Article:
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Justices will hear challenges to EPA

The U.S. Supreme Court waded into a major environmental controversy today when it announced that justices would decide whether federal regulators should consider financial costs when they decide to impose new restrictions on the amount of mercury and other pollutants that end up in the air from electrical utilities’ power plants.

The justices agreed to hold a one-hour oral argument, likely early next year, on three separate challenges to the U.S. Environmental Protection Agency. The court said the argument would be limited to whether the EPA “unreasonably refused to consider costs in determining when it is appropriate to regulate hazardous air pollutants emitted by” utility plants.

The court is stepping into a major confrontation that has lasted for a decade and a half. In 2000, the EPA under President Bill Clinton first issued the mercury restrictions, a decision reversed in 2005 by the administration of President George W. Bush. That decision was then reversed in 2012 by the administration of President Barack Obama.

On one side of the dispute is the mining and electric-utility industry as well as Ohio and 22 other states, most scattered across the Midwest and deep South. They claim that restrictions imposed on coal- and oil-fired utility plants in 2012 are prohibitively expensive and will lead to marginal gains in clean air.

On the other side are 16 states, including California, Massachusetts and Maine, that have joined with environmental organizations to urge the justices to uphold a decision made this year by the U.S. Court of Appeals for the District of Columbia that the EPA regulations were legal.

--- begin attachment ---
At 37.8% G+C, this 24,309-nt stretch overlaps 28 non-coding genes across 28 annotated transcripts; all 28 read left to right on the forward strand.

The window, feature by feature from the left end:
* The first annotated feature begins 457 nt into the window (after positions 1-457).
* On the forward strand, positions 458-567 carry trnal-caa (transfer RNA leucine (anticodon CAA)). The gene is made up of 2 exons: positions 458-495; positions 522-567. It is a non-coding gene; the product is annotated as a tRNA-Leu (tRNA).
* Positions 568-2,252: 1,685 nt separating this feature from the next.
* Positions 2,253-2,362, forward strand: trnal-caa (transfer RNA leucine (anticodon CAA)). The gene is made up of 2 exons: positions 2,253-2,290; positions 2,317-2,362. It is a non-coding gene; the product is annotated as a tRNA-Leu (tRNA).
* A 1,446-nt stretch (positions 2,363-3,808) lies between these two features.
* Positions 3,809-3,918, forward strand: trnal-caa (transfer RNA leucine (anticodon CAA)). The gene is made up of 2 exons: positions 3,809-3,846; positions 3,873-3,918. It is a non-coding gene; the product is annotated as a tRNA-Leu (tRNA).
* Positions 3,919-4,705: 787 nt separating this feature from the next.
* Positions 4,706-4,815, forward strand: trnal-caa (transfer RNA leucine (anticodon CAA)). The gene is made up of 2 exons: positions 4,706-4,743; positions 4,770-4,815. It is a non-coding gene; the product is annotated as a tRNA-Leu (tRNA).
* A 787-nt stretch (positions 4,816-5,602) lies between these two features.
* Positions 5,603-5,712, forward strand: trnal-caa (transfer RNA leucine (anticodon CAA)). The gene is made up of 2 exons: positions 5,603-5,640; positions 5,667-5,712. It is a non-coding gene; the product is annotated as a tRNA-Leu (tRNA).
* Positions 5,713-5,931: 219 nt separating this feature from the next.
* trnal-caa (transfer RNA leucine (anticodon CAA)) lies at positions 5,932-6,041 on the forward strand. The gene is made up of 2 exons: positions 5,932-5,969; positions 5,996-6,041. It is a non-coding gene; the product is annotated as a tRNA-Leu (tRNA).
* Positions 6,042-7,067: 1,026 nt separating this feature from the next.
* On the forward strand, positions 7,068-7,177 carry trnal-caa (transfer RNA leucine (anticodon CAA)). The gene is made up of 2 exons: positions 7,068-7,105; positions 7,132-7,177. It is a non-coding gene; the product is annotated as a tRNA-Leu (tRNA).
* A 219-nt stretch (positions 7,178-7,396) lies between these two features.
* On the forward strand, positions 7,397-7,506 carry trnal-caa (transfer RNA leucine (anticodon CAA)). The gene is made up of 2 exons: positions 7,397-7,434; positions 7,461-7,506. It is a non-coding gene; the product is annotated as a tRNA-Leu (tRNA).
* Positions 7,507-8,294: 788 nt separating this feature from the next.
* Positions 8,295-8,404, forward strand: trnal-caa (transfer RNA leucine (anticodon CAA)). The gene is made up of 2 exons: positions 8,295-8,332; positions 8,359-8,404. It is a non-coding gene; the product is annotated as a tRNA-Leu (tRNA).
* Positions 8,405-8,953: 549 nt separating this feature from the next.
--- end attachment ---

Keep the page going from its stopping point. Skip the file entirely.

By limiting the arguments to whether new regulations are cost effective, at least four of the justices signaled they have some sympathy for the legal challenges filed by Ohio and industry organizations.

Related: House sparks debate on the value of EPA science

In papers filed with the court, William Brownell, a Washington attorney for the Utility Air Regulatory Group, one of three groups challenging the EPA, wrote that the 2012 rule “is the most costly rule ever issued by EPA. It imposes costs on the utility industry of over $9 billion annually” and warned that “the costs and other impacts of this rule will ripple through the economy.”

The court’s decision could affect the multiple coal-fired power plants throughout Ohio, as well as the people who live near them.

American Electric Power, which owns five coal-fired power plants in Ohio, is a member of the Utility Air Regulatory Group.

Melissa McHenry, an AEP spokeswoman, said that the company was pleased that the Supreme Court opted to review the three cases.

“EPA’s own cost-benefit analysis found that the costs of this regulation far exceed the benefits attributable to the reductions in hazardous air-pollutant emissions,” McHenry said.

She added that regulating hazardous emissions from electricity-generating units was only supposed to be undertaken if “appropriate and necessary” after implementation of the other programs required by the 1990 Clean Air Act Amendments.

Almost 70 percent of the total electricity used each year in Ohio comes from coal, according to the U.S. Energy Information Administration.

The Ohio attorney general’s office said in a statement that the Ohio state government sides with the industry.

“Ohio and the other states believe the U.S. EPA is violating the Clean Air Act by refusing to take into account the costs of its power-plant regulations when deciding whether to adopt them — in this case, $9.6 billion for the regulation in question — costs which will likely be passed on to Ohioans and other Americans who pay utility bills,” said Dan Tierney, a spokesman for the Ohio attorney general’s office.

The Ohio Environmental Council, along with a number of other environmental and health organizations, filed a brief opposing the energy industry’s efforts to get the Supreme Court to review the three cases, said Trent Dougherty, managing director of legal affairs for the council.

“The lower court’s decision was both the legally correct outcome and also the best outcome for human health and the environment,” Dougherty said. “We are confident the high court will reach the same conclusion.”


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